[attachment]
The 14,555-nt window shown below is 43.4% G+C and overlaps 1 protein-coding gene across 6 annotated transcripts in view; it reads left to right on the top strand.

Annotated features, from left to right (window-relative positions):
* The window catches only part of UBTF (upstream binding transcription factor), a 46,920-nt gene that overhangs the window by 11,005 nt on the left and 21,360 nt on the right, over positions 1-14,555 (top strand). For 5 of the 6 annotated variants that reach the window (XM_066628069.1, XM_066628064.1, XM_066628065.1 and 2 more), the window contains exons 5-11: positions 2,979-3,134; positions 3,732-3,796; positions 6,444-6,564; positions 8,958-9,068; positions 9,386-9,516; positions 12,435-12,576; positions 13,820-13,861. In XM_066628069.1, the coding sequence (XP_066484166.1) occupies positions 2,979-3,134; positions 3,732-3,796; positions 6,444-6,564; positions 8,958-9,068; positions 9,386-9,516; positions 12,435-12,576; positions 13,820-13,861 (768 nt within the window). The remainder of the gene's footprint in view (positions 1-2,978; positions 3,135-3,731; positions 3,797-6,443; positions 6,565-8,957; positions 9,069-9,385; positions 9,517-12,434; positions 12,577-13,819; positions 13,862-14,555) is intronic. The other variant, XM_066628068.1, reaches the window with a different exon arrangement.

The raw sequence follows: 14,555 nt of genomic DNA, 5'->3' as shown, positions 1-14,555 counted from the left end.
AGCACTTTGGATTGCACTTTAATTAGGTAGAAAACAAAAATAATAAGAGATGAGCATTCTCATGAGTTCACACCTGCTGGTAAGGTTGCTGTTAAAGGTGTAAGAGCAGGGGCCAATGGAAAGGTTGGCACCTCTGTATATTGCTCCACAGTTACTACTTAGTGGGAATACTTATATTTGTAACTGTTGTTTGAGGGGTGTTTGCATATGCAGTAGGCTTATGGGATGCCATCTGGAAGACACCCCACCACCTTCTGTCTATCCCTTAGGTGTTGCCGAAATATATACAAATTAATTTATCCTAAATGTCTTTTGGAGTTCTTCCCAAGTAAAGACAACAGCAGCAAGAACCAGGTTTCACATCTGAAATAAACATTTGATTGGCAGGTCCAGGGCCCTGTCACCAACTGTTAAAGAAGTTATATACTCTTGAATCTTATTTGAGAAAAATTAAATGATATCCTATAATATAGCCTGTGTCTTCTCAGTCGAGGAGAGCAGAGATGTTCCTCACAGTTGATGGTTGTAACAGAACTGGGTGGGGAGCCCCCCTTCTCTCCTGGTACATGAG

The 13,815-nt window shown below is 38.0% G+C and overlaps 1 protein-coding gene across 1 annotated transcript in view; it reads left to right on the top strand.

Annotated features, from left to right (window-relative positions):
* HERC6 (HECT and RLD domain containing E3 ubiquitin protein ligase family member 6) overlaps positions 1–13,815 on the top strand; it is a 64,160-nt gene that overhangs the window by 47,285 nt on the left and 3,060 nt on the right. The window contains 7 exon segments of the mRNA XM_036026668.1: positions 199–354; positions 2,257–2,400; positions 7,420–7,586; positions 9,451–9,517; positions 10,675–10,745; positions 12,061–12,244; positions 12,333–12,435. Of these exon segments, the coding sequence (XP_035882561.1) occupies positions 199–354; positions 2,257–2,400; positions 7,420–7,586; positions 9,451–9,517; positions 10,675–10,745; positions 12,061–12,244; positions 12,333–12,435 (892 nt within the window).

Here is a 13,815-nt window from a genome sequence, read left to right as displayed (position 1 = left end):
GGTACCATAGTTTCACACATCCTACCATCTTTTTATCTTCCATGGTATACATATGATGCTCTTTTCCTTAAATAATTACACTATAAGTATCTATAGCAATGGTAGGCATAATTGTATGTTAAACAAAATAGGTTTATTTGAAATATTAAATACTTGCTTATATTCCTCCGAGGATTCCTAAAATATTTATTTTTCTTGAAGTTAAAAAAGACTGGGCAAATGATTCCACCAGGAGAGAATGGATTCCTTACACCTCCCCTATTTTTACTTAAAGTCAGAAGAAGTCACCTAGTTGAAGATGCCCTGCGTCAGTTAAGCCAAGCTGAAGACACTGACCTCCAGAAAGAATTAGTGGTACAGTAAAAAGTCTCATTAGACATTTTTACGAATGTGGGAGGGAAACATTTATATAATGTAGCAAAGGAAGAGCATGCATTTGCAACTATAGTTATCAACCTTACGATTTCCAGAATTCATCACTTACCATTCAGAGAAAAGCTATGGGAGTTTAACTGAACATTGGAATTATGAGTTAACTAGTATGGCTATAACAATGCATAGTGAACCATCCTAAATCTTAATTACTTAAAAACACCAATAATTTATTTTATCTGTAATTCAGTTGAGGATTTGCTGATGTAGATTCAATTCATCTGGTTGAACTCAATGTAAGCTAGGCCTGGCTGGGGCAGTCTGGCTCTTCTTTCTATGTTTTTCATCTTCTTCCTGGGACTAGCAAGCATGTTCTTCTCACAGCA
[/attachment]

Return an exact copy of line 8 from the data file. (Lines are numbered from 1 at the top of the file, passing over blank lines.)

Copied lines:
* HERC6 (HECT and RLD domain containing E3 ubiquitin protein ligase family member 6) overlaps positions 1–13,815 on the top strand; it is a 64,160-nt gene that overhangs the window by 47,285 nt on the left and 3,060 nt on the right. The window contains 7 exon segments of the mRNA XM_036026668.1: positions 199–354; positions 2,257–2,400; positions 7,420–7,586; positions 9,451–9,517; positions 10,675–10,745; positions 12,061–12,244; positions 12,333–12,435. Of these exon segments, the coding sequence (XP_035882561.1) occupies positions 199–354; positions 2,257–2,400; positions 7,420–7,586; positions 9,451–9,517; positions 10,675–10,745; positions 12,061–12,244; positions 12,333–12,435 (892 nt within the window).